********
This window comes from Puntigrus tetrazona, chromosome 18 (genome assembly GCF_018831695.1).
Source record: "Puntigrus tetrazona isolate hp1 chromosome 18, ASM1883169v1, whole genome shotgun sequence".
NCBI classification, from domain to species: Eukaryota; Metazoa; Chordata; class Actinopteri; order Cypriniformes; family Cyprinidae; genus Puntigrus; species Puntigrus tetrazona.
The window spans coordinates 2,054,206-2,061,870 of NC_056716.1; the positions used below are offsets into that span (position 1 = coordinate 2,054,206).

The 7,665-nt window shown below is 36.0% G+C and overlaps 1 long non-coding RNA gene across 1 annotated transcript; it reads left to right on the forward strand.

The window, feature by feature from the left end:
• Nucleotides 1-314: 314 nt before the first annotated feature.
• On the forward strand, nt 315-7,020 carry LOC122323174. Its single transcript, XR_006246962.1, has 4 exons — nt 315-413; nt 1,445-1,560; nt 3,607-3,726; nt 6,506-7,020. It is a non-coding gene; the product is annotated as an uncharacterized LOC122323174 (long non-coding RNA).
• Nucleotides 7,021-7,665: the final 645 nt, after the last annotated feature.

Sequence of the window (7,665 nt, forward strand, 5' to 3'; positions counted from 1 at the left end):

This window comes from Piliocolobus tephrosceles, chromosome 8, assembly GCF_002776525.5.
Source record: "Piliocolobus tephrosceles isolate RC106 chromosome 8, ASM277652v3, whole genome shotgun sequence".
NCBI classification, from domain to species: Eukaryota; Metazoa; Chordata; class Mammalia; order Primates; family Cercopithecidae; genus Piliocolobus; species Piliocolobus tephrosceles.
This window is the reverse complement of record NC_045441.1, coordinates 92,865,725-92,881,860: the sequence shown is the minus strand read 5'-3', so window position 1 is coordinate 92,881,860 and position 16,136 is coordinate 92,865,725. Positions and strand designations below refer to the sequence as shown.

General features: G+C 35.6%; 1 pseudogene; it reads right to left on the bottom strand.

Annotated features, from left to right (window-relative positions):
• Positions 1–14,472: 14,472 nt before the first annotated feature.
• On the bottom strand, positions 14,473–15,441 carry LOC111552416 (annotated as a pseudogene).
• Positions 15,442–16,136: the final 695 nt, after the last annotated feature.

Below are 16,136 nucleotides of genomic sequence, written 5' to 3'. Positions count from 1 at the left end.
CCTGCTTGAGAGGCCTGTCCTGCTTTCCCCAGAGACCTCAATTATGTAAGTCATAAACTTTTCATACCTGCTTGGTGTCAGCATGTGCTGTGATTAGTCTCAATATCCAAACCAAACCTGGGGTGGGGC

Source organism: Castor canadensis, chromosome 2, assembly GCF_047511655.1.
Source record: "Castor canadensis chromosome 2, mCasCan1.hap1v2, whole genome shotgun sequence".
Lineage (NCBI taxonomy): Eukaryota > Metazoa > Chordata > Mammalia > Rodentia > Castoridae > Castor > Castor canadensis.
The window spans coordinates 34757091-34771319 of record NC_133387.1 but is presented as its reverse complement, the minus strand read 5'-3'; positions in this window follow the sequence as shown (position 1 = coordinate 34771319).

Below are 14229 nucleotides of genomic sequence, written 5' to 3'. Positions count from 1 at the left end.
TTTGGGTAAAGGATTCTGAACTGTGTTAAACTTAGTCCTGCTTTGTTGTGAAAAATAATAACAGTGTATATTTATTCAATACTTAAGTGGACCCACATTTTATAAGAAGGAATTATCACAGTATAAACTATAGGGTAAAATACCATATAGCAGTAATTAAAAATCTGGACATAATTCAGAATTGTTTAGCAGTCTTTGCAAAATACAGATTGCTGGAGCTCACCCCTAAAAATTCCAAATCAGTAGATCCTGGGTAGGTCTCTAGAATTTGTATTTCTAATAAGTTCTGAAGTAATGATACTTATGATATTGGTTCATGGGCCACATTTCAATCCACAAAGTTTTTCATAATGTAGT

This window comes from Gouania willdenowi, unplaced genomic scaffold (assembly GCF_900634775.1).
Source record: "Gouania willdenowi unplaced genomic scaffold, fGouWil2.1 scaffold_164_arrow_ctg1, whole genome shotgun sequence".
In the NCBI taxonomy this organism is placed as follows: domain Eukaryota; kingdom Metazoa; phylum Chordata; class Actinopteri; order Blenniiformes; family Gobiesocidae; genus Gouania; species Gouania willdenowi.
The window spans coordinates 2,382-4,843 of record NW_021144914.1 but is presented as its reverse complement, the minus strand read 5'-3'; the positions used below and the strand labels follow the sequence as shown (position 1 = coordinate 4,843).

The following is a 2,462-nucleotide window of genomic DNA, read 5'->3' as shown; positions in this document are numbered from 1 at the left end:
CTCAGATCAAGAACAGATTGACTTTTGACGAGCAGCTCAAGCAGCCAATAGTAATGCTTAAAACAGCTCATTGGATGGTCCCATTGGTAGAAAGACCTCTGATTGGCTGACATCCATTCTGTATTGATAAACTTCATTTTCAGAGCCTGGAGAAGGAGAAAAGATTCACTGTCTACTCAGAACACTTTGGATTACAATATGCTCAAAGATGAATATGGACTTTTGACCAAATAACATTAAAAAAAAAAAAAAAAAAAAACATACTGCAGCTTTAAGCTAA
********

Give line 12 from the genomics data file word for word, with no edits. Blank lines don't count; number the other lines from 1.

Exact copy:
Source record: "Piliocolobus tephrosceles isolate RC106 chromosome 8, ASM277652v3, whole genome shotgun sequence".